When picking a name for these cloth characters, Bob Porter first suggested "Moppet Puppets." However, it was Joe Campbell who coined the term "Muppet" during that conversation, and the name stuck. On December 18, 1954, James Maury Henson signed a handwritten contract (shown on right) giving Joe Campbell 51% ownership of the muppets known as "Longhorn" and "Shorthorn." Contract For 51% Ownership of Longhorn and Shorthorn By Joe Campbell

Transcription Disk Label, Circle 4 Ranch, Christmas 1954 (Courtesy: Estate of Joseph Pendleton Campbell)
Although Joe performed his own songs and dialogue "live" during every broadcast, he provided the voices for Longhorn, Shorthorn and Penelope through the magic of pre-recording. In that era, such recordings were made on 33rpm acetate transcription disks; several of which have survived for 50 years, and are cherished by the whole Campbell clan. (Hear a sample MP3.)

As seen in the photo at right, Cowboy Joe Campbell could easily draw a crowd of enthusiastic "Circle 4 Ranch" fans, like this appearance at a "Federal Grocery" store. But, despite his popularity, an across-the-board cancellation of kids programs in September 1955 led to his dismissal and the removal of "Circle 4 Ranch" from the Channel-4 airwaves for more than a year and a half.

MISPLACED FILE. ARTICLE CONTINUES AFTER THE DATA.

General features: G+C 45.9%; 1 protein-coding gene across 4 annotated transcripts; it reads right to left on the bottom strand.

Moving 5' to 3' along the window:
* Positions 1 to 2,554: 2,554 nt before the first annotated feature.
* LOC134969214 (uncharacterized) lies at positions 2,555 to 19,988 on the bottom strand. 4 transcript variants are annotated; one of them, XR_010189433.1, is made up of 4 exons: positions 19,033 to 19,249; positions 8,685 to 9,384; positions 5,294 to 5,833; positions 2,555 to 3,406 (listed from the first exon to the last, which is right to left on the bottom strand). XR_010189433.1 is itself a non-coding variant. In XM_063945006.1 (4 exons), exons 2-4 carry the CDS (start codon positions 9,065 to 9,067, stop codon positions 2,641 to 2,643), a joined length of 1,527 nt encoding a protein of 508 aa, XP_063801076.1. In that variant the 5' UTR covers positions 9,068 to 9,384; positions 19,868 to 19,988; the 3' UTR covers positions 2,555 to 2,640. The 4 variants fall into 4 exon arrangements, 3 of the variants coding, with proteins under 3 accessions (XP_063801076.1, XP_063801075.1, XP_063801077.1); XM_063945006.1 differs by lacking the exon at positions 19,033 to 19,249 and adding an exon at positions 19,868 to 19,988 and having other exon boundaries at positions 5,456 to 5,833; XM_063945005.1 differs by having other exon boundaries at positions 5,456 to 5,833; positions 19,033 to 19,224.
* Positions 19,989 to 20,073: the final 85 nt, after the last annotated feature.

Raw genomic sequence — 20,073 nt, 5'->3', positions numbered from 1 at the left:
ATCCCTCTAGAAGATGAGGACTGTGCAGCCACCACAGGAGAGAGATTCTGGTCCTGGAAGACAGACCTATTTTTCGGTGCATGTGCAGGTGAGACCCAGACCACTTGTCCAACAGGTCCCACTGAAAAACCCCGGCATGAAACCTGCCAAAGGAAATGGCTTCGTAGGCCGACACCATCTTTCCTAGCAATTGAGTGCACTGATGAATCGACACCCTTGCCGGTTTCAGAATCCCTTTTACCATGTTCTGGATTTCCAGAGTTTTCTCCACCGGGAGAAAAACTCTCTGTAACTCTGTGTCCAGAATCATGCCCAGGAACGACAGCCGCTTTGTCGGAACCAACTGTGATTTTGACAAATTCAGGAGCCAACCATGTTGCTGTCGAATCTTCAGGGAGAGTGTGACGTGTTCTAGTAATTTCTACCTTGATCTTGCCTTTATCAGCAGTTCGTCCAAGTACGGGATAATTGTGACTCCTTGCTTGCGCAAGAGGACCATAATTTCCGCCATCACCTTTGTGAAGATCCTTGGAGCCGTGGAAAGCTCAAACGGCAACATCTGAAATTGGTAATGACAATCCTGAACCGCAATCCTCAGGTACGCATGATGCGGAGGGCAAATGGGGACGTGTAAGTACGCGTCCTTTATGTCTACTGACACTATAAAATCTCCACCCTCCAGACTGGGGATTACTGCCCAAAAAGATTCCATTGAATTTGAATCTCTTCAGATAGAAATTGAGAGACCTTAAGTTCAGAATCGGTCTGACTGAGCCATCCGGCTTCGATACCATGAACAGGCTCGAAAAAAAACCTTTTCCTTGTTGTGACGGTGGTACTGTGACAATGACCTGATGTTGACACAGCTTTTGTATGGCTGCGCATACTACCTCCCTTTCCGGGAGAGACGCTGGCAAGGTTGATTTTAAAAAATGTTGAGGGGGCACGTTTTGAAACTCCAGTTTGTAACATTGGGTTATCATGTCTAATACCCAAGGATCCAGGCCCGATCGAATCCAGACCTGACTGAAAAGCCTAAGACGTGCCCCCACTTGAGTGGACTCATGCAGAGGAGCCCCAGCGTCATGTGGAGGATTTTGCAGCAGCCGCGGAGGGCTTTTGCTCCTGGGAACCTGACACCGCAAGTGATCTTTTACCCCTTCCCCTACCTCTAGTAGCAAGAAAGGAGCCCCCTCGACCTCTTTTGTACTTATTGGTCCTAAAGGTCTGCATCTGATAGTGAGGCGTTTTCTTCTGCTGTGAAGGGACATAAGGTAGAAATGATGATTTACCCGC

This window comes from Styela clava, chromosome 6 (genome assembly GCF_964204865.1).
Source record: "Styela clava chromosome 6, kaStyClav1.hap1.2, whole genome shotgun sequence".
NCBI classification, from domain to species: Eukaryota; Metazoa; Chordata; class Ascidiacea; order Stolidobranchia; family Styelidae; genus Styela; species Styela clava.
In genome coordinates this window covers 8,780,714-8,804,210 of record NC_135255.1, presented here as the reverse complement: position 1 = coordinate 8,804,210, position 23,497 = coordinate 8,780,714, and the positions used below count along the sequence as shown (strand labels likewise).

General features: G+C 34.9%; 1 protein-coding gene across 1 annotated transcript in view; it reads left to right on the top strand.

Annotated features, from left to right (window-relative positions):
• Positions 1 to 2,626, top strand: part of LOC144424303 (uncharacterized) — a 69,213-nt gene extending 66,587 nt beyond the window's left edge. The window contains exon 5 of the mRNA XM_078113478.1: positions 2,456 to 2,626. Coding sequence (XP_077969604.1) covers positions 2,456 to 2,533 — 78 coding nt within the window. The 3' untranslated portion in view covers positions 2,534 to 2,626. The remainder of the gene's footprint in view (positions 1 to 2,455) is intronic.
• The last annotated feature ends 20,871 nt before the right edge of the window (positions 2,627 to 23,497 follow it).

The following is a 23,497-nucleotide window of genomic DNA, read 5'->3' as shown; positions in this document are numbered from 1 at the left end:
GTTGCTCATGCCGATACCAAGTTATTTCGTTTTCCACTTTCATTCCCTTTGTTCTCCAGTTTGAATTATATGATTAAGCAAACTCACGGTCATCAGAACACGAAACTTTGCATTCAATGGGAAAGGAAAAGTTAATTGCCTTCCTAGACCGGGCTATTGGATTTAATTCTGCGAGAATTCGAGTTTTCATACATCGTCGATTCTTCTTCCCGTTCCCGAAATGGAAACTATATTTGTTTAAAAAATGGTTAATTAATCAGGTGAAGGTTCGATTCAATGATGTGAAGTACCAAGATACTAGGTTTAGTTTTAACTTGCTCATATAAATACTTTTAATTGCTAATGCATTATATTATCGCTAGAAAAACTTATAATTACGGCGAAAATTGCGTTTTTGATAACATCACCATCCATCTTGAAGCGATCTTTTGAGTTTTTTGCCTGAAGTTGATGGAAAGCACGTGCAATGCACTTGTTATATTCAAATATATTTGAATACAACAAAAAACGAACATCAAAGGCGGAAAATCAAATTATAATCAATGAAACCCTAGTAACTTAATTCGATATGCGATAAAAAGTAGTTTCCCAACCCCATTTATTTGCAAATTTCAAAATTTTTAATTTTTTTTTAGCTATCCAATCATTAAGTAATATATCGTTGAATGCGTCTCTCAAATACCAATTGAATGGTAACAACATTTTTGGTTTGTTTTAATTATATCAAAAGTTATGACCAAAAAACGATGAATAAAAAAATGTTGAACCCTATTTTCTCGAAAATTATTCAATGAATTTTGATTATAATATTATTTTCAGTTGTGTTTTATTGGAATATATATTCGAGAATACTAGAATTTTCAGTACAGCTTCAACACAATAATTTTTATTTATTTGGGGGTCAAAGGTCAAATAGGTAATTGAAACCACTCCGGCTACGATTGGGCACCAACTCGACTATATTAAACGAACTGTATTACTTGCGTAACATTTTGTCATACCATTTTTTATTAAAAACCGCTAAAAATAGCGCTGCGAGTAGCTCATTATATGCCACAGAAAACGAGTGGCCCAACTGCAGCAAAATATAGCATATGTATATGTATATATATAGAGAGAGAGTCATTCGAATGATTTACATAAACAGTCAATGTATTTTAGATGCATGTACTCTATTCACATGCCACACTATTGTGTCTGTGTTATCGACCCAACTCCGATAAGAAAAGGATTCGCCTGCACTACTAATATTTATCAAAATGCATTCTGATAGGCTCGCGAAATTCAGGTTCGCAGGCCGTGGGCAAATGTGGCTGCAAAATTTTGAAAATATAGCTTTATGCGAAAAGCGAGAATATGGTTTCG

Joe Campbell Personal Appearance at a Federal Market Grocery in December 1954

From the time of the program's return to WRC-TV in April 1957 until its final demise in September 1958, the host-less "Circle 4 Ranch" was constantly shuffled around Saturday's schedule, often disappearing for months... especially during those seasons when sporting events domained the weekend airwaves.

Visit "Joe's Ranch"
Visit "Cowboy
Joe Campbell" show
More Images From The
Joe Campbell Scrapbook
Visit Joe Campbell
at Kidshow Klips
Joseph Pendleton Campbell (1990's Photo)(©2004, Estate of Joseph Pendleton Campbell. All rights reserved.)
 (©2004, Estate of Joseph Pendleton Campbell. All rights reserved.)
Joe Campbell passed-away on November 10, 2003 at age 79,
but not before he was able to complete, and see, his auto-
biography, "On The Edge of Greatness (But No Cigar)", in print.
The book may be ordered through or Barnes & Noble.
Photos and articles ©2004, Estate of Joseph Pendleton Campbell. All rights reserved.
Data provided courtesy of Sharen Campbell Dowdy with Mark and Phil Campbell.
Some data provided by TV listings in The Evening Star and The Washington Post. David P. Samson (left) as Elmer Fishpaw in John Waters' POLYESTER
Public Library, District of Columbia, Washingtoniana Division
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Page Revised: 8/26/04